The Royal College of Midwives has said the Government must address the "serious shortage" of midwives across the UK. Daybreak's chief correspondent Richard Gaisford reports.
An independent report has found that numbers of staff are one of the main challenges facing maternity services.
The Care Quality Commission (CQC) report found that across the board one in 10 institutions were failing to meet staffing standards.
The non-availability of temporary staff and organisations leaving vacancies open for a number of months - particularly for qualified staff - can lead to compromises in the quality of care given to people, and staff training and supervision.
– A Department of Health spokeswoman
Local healthcare organisations, with their knowledge of the patients they serve, are best placed to decide how many doctors, nurses and other health professionals they need to deliver high quality maternity services.
"The ratio between midwives and the birth rate now is similar to the rate 10 years ago, both have increased by around 17%. The birth-to-midwives ratio does not indicate the safety or quality of service provided."
The Royal College of Midwives has launched an online petition calling for 5,000 more midwives in the NHS in England.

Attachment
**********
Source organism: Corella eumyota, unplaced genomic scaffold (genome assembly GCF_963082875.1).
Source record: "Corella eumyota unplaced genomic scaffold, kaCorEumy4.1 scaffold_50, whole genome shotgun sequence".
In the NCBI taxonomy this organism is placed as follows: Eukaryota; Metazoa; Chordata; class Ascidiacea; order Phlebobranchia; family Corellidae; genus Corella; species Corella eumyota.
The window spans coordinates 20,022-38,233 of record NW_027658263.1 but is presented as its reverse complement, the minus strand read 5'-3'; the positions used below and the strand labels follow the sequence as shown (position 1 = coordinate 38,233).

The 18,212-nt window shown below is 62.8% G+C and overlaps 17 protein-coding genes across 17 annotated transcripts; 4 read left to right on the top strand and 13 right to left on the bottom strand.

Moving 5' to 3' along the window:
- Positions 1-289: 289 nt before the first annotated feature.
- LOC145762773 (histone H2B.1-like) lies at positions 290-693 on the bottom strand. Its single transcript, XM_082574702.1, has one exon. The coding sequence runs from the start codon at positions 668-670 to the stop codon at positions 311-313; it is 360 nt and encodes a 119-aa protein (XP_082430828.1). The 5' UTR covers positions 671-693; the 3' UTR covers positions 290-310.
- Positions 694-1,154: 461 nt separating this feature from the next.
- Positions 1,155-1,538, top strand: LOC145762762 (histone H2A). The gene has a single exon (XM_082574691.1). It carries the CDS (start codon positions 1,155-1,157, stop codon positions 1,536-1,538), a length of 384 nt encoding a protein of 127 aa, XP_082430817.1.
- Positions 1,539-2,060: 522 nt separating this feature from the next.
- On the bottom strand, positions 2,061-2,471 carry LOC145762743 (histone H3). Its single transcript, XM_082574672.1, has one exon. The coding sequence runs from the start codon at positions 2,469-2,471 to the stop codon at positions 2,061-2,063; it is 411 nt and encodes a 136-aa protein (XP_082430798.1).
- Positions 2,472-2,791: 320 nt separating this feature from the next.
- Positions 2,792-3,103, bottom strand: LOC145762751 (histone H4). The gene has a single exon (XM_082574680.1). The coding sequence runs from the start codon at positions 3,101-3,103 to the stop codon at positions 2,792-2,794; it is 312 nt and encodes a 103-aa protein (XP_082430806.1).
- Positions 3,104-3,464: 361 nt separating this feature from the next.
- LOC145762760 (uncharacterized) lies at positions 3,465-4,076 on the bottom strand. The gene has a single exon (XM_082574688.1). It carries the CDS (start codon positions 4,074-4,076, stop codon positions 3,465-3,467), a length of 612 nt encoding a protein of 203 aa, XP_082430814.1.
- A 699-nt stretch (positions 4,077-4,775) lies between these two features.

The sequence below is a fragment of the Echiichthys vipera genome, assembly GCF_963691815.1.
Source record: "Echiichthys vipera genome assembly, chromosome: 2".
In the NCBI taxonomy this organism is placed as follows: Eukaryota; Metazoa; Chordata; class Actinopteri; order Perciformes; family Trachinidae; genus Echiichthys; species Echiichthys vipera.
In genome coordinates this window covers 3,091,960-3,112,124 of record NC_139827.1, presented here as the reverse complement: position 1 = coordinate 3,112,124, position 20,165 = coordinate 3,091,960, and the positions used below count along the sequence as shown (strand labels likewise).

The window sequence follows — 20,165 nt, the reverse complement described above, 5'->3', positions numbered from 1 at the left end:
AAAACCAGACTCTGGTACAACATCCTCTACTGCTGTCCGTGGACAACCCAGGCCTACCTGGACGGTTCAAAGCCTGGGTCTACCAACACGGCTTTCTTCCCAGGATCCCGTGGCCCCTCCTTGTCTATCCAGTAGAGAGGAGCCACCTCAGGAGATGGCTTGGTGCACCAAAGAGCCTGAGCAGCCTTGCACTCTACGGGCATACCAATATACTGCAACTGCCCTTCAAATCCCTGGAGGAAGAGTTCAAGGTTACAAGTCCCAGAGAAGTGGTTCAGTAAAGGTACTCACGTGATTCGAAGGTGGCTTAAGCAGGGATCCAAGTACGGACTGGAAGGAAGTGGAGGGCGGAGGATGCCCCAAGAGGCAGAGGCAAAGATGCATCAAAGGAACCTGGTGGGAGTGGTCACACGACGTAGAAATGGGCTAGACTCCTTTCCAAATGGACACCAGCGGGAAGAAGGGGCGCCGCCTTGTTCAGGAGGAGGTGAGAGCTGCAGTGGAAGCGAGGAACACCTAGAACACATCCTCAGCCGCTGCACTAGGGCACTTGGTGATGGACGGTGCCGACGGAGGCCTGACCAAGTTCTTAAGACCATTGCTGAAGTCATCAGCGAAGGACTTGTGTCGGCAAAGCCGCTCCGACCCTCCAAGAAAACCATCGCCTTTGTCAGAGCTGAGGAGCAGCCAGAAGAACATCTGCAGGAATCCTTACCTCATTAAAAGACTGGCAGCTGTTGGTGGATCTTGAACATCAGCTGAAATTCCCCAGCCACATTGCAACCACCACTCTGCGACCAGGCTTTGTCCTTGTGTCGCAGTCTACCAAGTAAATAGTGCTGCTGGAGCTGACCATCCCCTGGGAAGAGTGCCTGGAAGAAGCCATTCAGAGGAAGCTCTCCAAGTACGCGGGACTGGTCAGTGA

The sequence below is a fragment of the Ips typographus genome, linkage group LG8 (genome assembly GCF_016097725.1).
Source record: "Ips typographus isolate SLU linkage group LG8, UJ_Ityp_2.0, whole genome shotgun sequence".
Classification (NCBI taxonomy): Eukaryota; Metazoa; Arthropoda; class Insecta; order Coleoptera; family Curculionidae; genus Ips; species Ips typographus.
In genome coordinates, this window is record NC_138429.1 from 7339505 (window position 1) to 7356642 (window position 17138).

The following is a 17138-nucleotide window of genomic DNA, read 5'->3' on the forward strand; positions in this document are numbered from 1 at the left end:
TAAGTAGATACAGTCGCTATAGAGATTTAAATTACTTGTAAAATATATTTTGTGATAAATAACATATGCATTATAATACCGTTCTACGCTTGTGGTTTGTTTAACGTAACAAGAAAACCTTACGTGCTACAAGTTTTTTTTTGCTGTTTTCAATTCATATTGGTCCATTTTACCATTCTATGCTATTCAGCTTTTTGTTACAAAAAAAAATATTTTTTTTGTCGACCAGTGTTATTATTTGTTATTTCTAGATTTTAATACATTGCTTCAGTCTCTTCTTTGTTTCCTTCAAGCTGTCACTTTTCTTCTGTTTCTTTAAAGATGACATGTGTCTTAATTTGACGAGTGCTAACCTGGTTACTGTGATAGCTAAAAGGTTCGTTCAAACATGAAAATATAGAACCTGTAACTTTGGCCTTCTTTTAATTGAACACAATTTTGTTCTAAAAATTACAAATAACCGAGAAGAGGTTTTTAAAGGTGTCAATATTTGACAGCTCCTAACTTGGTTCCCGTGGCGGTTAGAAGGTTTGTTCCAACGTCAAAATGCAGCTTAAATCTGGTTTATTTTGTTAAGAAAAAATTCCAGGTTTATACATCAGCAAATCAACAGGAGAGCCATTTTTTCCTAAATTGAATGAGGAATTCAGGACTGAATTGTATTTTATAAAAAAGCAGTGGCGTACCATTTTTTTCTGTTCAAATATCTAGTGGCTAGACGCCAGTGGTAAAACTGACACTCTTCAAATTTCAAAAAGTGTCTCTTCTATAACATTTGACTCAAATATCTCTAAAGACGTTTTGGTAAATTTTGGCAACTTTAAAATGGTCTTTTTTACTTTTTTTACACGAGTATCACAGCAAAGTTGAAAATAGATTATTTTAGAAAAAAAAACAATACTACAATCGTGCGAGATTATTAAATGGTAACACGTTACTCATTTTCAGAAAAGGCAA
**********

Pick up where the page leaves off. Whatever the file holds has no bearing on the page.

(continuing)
Births in England increased by over 21% between 2001 and 2010, but the number of midwives only increased by around 15%, from 18,048 to 20,790.
– Louise Silverton, deputy general secretary of the Royal College of Midwives
A failure to have adequate numbers of midwives leads to mistakes and lower quality care.
"We recognise investment in midwifery training but this will be wasted if the newly qualified midwives cannot find jobs.
"Once qualified, they need support from experienced midwives whist they consolidate the skills learned during their training.
"Many of these midwives are those whose jobs are currently under threat."
The Government must address the "serious shortage" of midwives, the Royal College of Midwives said.
Long-term vacancy rates for midwives have steadily increased in recent years, the Care Quality Commission (CQC) report found.
Although births in England increased by over 21% between 2001 and 2010, the number of midwives only increased by around 15%, from 18,048 to 20,790.